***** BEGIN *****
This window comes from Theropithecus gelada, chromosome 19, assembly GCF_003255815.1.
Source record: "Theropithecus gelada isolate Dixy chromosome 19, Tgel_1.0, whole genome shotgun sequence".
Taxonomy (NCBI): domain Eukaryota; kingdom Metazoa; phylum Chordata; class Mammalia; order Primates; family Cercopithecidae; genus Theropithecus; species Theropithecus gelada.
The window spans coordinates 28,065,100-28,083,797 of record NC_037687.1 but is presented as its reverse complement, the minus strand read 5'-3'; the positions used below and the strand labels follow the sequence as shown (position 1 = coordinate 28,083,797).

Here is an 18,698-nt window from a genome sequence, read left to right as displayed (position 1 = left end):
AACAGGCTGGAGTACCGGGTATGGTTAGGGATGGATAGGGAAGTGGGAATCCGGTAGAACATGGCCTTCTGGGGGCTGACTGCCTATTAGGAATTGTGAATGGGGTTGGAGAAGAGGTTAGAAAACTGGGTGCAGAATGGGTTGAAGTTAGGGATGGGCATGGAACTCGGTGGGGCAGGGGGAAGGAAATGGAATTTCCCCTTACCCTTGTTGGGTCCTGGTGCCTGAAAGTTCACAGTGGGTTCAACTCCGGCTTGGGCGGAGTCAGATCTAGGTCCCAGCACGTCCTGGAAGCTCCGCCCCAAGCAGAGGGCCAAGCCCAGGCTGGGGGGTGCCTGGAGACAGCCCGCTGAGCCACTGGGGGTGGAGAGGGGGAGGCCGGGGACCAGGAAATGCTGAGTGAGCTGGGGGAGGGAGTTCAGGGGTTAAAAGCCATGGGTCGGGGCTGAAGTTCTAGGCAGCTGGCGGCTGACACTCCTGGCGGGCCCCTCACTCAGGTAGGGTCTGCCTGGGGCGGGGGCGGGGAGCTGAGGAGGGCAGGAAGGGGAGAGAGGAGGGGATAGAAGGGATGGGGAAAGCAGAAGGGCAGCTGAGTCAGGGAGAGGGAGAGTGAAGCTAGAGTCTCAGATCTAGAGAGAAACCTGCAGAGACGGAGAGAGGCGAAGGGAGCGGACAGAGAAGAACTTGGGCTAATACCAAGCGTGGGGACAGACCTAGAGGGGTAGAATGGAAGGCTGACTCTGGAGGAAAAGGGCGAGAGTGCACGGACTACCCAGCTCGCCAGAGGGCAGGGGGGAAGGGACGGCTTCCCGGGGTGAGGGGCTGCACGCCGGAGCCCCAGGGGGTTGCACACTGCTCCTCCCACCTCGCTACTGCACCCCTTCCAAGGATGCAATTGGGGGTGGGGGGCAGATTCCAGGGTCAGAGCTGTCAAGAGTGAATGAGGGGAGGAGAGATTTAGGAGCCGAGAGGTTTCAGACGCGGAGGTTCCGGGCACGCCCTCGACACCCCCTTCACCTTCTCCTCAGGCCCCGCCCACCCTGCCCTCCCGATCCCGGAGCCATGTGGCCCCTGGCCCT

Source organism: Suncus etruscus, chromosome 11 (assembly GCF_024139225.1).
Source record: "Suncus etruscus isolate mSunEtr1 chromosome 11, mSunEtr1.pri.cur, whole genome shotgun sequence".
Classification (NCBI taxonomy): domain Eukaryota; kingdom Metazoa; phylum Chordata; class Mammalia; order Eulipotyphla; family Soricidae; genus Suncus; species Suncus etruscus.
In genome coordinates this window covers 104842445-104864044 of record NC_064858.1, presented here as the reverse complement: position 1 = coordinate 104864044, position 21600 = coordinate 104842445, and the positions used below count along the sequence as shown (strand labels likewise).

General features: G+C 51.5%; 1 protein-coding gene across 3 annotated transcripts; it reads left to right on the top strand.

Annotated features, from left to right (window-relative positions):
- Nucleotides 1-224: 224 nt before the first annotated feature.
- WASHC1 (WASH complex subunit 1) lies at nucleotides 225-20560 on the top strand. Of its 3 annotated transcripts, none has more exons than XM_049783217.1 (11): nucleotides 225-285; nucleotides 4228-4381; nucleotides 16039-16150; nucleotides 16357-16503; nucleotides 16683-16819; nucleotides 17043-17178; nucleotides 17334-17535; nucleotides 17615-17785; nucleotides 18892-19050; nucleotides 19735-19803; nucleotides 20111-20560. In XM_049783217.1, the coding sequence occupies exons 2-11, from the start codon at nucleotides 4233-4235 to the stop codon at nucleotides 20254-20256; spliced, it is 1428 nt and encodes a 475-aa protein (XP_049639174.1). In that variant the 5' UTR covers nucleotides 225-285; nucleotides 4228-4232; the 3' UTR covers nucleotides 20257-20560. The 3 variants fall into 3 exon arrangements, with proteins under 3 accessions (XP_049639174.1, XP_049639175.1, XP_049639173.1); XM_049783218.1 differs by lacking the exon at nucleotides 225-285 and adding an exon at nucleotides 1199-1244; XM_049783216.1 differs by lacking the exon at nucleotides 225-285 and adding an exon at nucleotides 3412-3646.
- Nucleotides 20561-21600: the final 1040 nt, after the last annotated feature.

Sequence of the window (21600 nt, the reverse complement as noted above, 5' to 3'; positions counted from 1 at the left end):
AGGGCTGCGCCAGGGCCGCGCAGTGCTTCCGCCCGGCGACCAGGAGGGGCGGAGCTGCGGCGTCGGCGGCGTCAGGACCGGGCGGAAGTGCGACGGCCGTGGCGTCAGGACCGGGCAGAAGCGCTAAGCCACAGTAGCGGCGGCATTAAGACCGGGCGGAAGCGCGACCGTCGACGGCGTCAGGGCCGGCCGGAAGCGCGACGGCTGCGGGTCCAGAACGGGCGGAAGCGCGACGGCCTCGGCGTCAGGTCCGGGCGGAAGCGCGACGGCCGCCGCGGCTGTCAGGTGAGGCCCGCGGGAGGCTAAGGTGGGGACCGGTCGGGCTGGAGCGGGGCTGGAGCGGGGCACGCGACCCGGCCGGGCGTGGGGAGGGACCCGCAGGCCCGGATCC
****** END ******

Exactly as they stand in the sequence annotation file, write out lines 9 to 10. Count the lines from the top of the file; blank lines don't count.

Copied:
Classification (NCBI taxonomy): domain Eukaryota; kingdom Metazoa; phylum Chordata; class Mammalia; order Eulipotyphla; family Soricidae; genus Suncus; species Suncus etruscus.
In genome coordinates this window covers 104842445-104864044 of record NC_064858.1, presented here as the reverse complement: position 1 = coordinate 104864044, position 21600 = coordinate 104842445, and the positions used below count along the sequence as shown (strand labels likewise).